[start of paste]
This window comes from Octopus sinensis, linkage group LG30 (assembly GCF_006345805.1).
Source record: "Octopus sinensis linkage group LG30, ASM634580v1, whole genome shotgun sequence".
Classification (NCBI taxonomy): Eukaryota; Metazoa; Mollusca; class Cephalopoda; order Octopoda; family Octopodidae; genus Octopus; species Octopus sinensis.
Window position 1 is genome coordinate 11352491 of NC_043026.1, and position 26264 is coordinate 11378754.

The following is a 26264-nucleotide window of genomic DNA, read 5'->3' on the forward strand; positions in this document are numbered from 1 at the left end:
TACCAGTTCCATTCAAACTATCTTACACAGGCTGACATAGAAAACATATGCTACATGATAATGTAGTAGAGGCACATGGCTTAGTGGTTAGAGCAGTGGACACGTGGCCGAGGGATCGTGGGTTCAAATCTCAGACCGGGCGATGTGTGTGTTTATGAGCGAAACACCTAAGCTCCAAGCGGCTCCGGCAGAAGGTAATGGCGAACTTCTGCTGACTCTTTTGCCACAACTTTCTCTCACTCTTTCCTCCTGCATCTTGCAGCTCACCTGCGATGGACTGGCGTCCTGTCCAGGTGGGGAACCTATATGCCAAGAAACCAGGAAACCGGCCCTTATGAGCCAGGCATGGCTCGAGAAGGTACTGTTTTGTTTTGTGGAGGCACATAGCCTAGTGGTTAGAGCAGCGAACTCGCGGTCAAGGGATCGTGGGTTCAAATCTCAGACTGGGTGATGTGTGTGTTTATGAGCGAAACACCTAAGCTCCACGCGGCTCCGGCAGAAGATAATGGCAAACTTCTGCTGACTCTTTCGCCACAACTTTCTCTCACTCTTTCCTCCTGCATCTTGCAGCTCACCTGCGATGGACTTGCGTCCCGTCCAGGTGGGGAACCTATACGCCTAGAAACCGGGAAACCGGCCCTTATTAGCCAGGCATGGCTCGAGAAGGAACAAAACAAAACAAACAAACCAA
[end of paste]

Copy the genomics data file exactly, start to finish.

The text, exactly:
This window comes from Octopus sinensis, linkage group LG30 (assembly GCF_006345805.1).
Source record: "Octopus sinensis linkage group LG30, ASM634580v1, whole genome shotgun sequence".
Classification (NCBI taxonomy): Eukaryota; Metazoa; Mollusca; class Cephalopoda; order Octopoda; family Octopodidae; genus Octopus; species Octopus sinensis.
Window position 1 is genome coordinate 11352491 of NC_043026.1, and position 26264 is coordinate 11378754.

The following is a 26264-nucleotide window of genomic DNA, read 5'->3' on the forward strand; positions in this document are numbered from 1 at the left end:
TACCAGTTCCATTCAAACTATCTTACACAGGCTGACATAGAAAACATATGCTACATGATAATGTAGTAGAGGCACATGGCTTAGTGGTTAGAGCAGTGGACACGTGGCCGAGGGATCGTGGGTTCAAATCTCAGACCGGGCGATGTGTGTGTTTATGAGCGAAACACCTAAGCTCCAAGCGGCTCCGGCAGAAGGTAATGGCGAACTTCTGCTGACTCTTTTGCCACAACTTTCTCTCACTCTTTCCTCCTGCATCTTGCAGCTCACCTGCGATGGACTGGCGTCCTGTCCAGGTGGGGAACCTATATGCCAAGAAACCAGGAAACCGGCCCTTATGAGCCAGGCATGGCTCGAGAAGGTACTGTTTTGTTTTGTGGAGGCACATAGCCTAGTGGTTAGAGCAGCGAACTCGCGGTCAAGGGATCGTGGGTTCAAATCTCAGACTGGGTGATGTGTGTGTTTATGAGCGAAACACCTAAGCTCCACGCGGCTCCGGCAGAAGATAATGGCAAACTTCTGCTGACTCTTTCGCCACAACTTTCTCTCACTCTTTCCTCCTGCATCTTGCAGCTCACCTGCGATGGACTTGCGTCCCGTCCAGGTGGGGAACCTATACGCCTAGAAACCGGGAAACCGGCCCTTATTAGCCAGGCATGGCTCGAGAAGGAACAAAACAAAACAAACAAACCAA